“It’s not absolutely certain that it won’t go ahead but for now it’s hard to imagine circumstances in the next few years (in which it would),” said Prior.

“One thing is the exchange rate, when we started it was about 2.5 francs to the pound, now it’s about 1.4 which means the funds we’d made available to do it were worth less.”
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Old 23.06.2011, 10:39
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Re: Simple ski areas are in trouble

Very interesting, there is a slope above us in Fluelen that is not advertised or well known. It is busy only at weekends in the winter. It is a very nice ski with amazing views over Urnersee and beyond. We have said before that it can't have enough income to even pay for the t-bar power bill!
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Old 23.06.2011, 11:48
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Re: Simple ski areas are in trouble

To survive the smaller ski areas have to be creative and actively try to extend the season and put 'bums on lifts. Some will rent accomodation owned by the Commune at cost to get groups in. A friend from Greenwich brings school groups to Torgon in the Portes du Soleil area, ensuring that the lifts and ski instructors are busy for most of the season. In exchange he gets excellent deals with the resort.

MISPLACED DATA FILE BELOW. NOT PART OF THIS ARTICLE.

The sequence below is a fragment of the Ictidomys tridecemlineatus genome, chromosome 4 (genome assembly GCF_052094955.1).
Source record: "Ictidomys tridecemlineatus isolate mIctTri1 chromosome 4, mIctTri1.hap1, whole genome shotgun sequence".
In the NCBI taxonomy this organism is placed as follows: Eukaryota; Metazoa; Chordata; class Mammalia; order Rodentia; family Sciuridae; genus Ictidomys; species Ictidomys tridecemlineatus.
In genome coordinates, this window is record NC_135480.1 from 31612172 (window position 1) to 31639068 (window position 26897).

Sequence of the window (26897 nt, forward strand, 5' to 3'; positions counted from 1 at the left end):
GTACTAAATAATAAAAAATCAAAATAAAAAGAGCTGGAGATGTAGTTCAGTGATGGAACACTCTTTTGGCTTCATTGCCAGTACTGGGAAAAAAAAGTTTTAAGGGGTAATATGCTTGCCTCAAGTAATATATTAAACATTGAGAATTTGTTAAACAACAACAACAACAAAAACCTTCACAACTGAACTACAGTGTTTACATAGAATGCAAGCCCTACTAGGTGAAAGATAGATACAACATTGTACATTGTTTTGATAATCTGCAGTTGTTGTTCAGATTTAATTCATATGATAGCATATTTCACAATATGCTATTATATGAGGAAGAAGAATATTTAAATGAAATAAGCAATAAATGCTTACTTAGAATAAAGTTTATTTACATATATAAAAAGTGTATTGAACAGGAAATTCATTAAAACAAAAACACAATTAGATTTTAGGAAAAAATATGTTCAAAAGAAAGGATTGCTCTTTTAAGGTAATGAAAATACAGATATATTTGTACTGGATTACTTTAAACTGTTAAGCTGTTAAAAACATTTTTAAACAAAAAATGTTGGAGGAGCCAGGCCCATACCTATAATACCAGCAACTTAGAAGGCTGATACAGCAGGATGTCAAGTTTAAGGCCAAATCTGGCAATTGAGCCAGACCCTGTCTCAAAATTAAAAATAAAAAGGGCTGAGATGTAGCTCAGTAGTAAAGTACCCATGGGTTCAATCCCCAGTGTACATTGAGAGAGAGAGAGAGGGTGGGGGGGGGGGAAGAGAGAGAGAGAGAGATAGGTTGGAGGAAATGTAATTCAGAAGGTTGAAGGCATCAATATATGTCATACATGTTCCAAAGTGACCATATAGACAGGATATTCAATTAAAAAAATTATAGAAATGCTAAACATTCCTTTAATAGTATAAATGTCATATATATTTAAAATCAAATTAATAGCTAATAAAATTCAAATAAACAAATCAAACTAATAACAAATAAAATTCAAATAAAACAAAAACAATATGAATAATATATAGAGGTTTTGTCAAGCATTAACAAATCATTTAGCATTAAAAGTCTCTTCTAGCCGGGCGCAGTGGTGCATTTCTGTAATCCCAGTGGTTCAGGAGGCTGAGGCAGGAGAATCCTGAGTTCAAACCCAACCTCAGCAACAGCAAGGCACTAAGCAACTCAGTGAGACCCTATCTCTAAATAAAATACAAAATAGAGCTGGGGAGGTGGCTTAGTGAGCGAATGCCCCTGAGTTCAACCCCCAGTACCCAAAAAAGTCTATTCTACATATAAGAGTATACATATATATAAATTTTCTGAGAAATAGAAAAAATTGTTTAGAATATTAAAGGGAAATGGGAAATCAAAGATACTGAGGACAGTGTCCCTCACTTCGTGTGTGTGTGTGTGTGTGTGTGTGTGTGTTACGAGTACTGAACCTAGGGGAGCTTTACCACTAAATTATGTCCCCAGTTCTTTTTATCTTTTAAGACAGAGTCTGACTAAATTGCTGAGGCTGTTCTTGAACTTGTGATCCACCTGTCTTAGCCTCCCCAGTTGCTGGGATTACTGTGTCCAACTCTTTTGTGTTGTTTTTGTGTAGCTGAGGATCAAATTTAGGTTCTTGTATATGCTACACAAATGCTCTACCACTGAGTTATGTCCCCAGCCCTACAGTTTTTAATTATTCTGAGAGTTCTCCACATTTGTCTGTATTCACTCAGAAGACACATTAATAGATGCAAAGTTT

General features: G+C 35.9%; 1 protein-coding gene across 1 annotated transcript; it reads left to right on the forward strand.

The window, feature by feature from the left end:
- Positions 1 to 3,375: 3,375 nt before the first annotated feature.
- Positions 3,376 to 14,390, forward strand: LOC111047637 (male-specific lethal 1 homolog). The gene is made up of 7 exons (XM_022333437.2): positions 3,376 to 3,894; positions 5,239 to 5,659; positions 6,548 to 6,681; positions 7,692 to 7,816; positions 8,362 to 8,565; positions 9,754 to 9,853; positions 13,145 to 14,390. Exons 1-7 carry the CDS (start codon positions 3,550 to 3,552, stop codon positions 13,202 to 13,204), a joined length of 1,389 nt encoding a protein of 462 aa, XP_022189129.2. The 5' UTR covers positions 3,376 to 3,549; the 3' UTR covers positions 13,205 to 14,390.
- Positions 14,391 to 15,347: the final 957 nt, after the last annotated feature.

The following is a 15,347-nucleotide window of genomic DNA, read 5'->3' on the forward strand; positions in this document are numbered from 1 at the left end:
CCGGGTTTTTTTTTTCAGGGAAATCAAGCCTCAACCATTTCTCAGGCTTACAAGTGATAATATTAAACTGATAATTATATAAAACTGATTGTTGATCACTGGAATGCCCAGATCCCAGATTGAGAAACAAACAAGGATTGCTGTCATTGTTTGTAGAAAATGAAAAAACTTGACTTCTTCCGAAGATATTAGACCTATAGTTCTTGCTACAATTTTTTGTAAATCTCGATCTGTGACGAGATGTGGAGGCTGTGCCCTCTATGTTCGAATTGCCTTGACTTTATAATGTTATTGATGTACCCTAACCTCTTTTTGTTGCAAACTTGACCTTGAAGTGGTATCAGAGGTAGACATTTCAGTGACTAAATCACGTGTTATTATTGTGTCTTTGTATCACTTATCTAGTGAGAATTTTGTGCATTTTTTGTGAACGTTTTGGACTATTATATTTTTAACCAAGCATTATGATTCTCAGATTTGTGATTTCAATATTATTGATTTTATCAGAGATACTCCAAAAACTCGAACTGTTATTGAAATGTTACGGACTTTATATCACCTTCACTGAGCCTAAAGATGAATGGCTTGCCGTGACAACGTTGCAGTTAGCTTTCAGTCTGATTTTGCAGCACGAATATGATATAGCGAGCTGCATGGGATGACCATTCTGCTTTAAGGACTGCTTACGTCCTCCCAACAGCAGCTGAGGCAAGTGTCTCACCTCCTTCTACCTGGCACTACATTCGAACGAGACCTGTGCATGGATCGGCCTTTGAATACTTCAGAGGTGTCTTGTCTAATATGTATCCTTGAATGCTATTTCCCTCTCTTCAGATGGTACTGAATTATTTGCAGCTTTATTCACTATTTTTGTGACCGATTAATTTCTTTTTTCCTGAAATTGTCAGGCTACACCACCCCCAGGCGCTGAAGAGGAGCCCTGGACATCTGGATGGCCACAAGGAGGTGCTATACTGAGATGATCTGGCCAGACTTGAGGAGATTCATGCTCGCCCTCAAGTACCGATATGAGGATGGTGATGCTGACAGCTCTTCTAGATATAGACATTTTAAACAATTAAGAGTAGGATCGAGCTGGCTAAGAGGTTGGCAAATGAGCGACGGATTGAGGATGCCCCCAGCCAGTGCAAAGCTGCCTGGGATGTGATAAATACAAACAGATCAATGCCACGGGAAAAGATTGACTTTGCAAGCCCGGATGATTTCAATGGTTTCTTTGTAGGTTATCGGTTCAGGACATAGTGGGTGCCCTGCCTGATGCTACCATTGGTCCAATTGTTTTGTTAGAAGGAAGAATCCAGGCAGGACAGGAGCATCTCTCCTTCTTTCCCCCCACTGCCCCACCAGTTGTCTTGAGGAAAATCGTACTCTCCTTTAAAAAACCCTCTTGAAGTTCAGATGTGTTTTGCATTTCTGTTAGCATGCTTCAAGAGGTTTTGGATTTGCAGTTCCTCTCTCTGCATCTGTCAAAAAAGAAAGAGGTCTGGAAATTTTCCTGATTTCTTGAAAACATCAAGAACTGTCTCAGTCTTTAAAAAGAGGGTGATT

The small resorts around me in the Jura are really struggling. More and more people go to the Alps, and last year the snow was a total disaster. The previous year was not so bad, plenty of snow. But that meant that as each resort had good conditions- the numbers were not great anywhere.
On the other side of the border, Metabief/Jougne attracts many Parisians looking for simple, family oriented and cheaper slopes//resort.
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Old 23.06.2011, 11:49
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Re: Simple ski areas are in trouble

To survive the smaller ski areas have to be creative and actively try to extend the season and put 'bums on lifts. Some will rent accomodation owned by the Commune at cost to get groups in. A friend from Greenwich brings school groups to Torgon in the Portes du Soleil area, ensuring that the lifts and ski instructors are busy for most of the season. In exchange he gets excellent deals with the resort.

The small resorts around me in the Jura are really struggling. More and more people go to the Alps, and last year the snow was a total disaster. The previous year was not so bad, plenty of snow. But that meant that as each resort had good conditions- the numbers were not great anywhere.